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Speaker Baffles

I have seen a trend in the online car audio forums lately a lot of guys asking about speaker baffles because they see that water gets into their door panel. It is much easier for me to type this once instead of a few times a week so here goes: I use speaker baffles as often as possible in an install but likely for different reasons than most. And I use much different baffles than what you usually see suggested online. Full range door speakers are most often times infinite baffle speakers. Meaning that they want an infinite amount of airspace with a very strong baffle to separate the front and rear waves. When on display in the many stores i have worked at we usually mount them on a huge MDF baffle/wall that has 15-30 cubic feet of airspace behind it. This helps tremendously with the sound. The baffles I keep seeing recommended online are small foam ones that are completely enclosed, less than 0.2 cubic feet airspace. People like these because they will keep the speakers dry, but these kill the mid bass response and when you try to pump the bass on the EQ up to compensate you will likely hear the speakers make a bad popping noise. This is due to too low of airspace. Now if you already have these, or built an enclosure thats too small (like kick panels), I have found it best to port the back of them*, open then up to let the speaker breath and you will notice a dramatic difference in the sound. *This does not apply to jeep wranglers factory enclosures, testing has shown that those are actually a very appropriate airspace for the location of the speaker in that vehicle particularly. So what baffles do I use? well I started with fast rings because they do a few things very well: - they seal the front wave of the speaker to the door panel and help funnel it through the opening. - foam pad that goes behind the speaker helps reduce the sound wave bouncing back and causing cancellation (in theory although many will argue against that) So what are the downfall? Fast rings are often 1 time use. They have adhesive that you need to attach to the door panel or speaker and a lot of times after changing the speaker out I have had to replace the ring with new ones. This does not work well for a shop that is warrantying a speaker because now i gotta either charge for new rings or resell them and customer shouldnt be paying extra for warranty work. Also fast rings do very little to shield the electrical connections/terminals at the speaker from water that drips down into almost every door panel of every vehicle. Below are some pictures of fast rings I have installed in the past. Also note the speaker adapter plates made from ABS and not MDF. (That is a different conversation lol)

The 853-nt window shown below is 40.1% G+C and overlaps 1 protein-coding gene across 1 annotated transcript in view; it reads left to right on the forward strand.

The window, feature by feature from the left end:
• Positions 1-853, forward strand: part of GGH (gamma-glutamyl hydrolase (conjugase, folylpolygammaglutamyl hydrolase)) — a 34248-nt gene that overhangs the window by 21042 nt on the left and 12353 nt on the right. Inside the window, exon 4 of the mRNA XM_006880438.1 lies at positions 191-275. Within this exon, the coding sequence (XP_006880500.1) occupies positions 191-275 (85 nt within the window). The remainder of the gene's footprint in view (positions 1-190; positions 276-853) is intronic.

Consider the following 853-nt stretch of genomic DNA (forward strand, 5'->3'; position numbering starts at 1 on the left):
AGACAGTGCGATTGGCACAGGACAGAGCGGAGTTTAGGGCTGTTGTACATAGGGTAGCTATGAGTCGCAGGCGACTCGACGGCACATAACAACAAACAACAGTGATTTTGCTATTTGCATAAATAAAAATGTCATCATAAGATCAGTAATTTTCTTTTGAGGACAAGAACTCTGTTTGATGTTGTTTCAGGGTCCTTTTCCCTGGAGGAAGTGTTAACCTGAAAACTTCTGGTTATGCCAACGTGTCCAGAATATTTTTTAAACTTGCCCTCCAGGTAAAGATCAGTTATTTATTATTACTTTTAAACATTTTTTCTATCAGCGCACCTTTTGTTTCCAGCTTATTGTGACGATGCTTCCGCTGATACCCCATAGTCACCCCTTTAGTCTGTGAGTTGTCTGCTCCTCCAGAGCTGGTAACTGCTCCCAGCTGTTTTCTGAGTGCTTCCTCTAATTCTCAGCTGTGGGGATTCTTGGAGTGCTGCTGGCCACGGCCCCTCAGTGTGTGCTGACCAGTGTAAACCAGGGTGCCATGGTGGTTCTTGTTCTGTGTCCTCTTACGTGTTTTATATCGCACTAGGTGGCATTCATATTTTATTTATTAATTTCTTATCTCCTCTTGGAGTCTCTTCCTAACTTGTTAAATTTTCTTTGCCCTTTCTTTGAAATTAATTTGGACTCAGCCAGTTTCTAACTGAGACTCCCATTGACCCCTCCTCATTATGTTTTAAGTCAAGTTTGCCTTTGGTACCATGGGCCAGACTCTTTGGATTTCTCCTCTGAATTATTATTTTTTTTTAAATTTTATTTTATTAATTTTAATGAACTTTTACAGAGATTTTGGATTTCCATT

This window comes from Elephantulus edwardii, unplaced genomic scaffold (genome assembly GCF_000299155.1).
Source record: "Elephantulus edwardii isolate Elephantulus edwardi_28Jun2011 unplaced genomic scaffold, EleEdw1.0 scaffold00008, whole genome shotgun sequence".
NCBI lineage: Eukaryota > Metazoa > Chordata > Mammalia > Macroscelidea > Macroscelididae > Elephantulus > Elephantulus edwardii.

So, in this industry, a lot of installers talk to each other and help each other out with tips and tricks. I even run a forum for sharing install tips and tricks: I have found through talking to other extremely skilled installers that there is a better solution and its a silicone speaker baffle kit made my Metra sold under the Install Bay brand. When I got my first set in to test with I decided to make an unboxing video and you will see my honest opinion as I am able to see and hold these for the first time. Thats about all i have for now.

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